A large number of studies have shown that moderate alcohol intake can lower the risk of cardiovascular disease in men and women. Moderate drinking means one drink per day for women and one to two for men, says Donald Novey, MD, an integrative medicine physician with the Advocate Medical Group in Park Ridge, Ill. “The difference in amounts is because of how men and women metabolize alcohol,” Dr. Novey explains.
“When you say one drink, the size of that drink matters,” Novey adds. According to the U.S. Department of Agriculture one drink is equal to:
- 12 ounces of beer or
- 5 ounces of wine or
- 1½ ounces of spirits (hard liquor such as gin or whiskey, 80-proof)
The Dangers of Drinking Too Much
Unfortunately, some people can’t stop at just one or two drinks. Too much alcohol can result in serious health consequences. Heavy alcohol intake can damage the liver, causing cirrhosis, a fatal disease. Excessive drinking also can raise blood pressure and damage the heart, and is linked to many different cancers, including mouth, esophagus, breast, prostate, and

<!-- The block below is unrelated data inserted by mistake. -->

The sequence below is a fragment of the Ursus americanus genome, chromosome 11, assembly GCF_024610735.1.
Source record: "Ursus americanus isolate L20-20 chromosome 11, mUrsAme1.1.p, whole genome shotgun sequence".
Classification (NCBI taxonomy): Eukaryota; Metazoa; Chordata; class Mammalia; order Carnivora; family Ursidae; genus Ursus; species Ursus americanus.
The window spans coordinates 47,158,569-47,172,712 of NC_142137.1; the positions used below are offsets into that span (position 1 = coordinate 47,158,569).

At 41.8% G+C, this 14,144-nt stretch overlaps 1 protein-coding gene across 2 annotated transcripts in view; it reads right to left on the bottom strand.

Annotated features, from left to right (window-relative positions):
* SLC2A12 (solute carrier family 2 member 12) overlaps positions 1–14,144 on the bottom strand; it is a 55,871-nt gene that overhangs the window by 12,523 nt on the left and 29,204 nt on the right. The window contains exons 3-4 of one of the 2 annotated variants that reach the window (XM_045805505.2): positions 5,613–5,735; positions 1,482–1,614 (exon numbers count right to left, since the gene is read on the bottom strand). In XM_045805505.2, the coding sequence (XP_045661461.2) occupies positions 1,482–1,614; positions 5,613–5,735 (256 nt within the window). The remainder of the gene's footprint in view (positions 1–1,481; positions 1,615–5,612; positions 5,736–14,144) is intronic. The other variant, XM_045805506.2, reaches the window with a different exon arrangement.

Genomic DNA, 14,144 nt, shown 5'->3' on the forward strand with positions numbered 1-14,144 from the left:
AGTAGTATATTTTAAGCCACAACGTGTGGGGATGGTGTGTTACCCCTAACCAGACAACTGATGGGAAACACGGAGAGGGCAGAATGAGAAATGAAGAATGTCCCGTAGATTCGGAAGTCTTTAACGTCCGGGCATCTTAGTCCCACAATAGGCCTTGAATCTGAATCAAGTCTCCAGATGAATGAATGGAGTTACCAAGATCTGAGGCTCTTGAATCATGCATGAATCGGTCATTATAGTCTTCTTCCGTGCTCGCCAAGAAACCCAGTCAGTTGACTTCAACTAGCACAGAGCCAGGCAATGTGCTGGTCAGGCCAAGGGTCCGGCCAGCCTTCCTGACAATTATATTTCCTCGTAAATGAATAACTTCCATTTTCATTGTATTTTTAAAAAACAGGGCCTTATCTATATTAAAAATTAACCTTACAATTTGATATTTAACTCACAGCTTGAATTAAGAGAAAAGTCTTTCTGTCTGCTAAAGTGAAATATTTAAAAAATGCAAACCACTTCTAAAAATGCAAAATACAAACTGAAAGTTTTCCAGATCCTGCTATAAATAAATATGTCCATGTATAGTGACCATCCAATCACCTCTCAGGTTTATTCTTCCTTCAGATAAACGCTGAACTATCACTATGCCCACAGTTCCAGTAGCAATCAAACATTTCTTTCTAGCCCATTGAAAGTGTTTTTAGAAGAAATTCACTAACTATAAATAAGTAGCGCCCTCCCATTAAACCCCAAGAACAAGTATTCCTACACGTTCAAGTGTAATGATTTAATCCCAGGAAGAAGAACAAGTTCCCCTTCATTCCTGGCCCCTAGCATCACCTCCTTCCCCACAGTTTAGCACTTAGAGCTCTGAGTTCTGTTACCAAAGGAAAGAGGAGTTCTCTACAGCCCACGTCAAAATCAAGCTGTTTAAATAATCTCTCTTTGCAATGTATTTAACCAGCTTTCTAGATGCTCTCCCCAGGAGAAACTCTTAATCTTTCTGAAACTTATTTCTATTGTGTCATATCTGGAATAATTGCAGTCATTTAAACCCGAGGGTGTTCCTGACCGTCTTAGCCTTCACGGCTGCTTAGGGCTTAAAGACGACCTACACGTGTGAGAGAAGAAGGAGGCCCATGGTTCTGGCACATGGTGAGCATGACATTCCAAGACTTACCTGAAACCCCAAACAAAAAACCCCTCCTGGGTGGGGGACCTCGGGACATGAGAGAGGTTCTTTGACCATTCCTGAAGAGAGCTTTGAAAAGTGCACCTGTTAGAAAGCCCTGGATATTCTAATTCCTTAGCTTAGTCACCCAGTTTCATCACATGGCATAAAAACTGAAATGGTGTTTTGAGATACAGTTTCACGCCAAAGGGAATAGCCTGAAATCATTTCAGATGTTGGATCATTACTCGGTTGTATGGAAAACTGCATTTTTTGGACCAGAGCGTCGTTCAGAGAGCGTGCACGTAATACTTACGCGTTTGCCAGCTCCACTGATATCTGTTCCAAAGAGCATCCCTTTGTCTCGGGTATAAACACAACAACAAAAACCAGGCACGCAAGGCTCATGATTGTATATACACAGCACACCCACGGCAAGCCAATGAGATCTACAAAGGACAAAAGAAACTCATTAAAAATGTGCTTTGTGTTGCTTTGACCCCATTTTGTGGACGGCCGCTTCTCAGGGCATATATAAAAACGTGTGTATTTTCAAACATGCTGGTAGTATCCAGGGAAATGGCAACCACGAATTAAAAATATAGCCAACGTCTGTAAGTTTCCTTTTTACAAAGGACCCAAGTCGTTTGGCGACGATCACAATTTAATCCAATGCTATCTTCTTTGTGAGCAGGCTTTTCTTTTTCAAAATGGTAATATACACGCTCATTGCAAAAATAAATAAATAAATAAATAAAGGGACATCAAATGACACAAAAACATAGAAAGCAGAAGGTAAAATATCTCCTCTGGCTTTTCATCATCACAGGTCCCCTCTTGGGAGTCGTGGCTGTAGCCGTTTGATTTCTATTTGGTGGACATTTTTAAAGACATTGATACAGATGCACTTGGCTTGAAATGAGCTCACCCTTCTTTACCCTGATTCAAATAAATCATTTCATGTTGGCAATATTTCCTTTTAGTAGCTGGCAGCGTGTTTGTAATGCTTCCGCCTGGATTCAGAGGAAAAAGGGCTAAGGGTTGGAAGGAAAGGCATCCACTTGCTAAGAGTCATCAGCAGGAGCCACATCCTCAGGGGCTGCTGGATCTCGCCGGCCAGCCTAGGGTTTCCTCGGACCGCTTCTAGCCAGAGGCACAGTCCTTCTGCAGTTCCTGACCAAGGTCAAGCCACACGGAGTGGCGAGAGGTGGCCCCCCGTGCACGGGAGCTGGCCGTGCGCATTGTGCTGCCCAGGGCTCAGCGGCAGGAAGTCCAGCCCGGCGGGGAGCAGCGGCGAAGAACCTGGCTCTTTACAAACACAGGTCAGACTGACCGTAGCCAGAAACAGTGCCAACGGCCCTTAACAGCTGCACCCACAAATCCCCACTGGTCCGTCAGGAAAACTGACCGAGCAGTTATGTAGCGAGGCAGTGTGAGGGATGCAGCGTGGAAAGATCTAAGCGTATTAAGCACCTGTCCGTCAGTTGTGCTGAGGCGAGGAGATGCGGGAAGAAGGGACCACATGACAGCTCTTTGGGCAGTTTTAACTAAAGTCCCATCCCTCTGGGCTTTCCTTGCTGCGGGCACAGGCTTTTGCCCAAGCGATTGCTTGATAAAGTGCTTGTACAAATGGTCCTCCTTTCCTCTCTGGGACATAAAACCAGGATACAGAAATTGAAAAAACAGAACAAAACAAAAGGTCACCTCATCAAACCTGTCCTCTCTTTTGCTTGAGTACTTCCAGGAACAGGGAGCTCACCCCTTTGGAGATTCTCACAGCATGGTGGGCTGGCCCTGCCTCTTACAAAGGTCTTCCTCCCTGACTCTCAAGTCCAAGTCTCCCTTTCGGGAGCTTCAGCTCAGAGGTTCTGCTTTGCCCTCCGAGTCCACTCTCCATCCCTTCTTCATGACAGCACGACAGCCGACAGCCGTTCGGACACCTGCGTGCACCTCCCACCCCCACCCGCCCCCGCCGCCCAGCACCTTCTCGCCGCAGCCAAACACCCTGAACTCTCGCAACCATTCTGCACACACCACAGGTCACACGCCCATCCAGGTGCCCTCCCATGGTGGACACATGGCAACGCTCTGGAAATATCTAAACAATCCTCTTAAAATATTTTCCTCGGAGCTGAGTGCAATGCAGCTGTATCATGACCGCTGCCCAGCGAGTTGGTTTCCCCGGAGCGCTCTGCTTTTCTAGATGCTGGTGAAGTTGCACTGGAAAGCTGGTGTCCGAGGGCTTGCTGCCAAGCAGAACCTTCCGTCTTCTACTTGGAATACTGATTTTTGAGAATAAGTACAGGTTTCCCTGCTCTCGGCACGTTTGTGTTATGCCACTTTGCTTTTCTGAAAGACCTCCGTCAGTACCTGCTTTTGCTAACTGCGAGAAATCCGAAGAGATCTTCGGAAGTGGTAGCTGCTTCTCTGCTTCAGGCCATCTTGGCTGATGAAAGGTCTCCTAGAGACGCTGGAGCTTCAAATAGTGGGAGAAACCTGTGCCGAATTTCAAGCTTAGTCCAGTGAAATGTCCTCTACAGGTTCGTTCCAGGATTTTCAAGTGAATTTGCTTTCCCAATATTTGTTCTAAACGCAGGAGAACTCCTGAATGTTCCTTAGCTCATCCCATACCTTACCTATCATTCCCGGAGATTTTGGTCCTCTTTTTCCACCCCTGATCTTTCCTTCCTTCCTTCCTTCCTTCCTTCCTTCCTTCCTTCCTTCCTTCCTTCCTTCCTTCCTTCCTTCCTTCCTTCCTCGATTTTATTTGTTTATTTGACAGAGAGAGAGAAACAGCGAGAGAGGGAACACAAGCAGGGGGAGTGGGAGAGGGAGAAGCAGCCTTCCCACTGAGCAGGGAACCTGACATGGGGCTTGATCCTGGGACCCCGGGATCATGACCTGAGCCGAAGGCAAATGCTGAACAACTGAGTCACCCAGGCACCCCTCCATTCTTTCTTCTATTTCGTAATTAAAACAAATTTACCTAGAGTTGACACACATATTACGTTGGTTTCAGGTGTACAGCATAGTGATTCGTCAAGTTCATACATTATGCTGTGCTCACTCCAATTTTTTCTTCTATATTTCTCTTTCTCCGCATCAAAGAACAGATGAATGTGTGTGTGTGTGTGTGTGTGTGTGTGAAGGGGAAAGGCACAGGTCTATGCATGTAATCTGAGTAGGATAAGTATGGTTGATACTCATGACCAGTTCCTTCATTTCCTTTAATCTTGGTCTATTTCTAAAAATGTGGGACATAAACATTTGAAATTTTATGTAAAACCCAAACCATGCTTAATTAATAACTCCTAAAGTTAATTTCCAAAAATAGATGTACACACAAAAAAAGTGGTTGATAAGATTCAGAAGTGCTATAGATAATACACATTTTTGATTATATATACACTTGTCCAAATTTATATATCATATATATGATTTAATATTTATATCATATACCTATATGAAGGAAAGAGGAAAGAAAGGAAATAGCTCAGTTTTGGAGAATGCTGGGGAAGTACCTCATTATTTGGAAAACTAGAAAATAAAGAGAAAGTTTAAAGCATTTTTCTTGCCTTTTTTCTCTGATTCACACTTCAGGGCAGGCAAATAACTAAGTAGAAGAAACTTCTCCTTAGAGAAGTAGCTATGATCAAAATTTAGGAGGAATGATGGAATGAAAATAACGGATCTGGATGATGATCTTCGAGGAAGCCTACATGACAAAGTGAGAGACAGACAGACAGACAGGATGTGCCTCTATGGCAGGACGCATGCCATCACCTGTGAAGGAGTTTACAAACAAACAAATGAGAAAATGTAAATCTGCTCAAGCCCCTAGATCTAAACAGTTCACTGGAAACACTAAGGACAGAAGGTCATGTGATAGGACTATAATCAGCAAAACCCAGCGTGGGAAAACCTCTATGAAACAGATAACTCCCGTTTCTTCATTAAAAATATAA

Women’s health concerns are a little different from those of men. If you’re a woman, these tips will soon have you feeling fit and energetic.
To look and feel your best at every age, it’s important to make smart lifestyle and health choices. Here are six simple things that women can do every day (or with regularity) to ensure good health: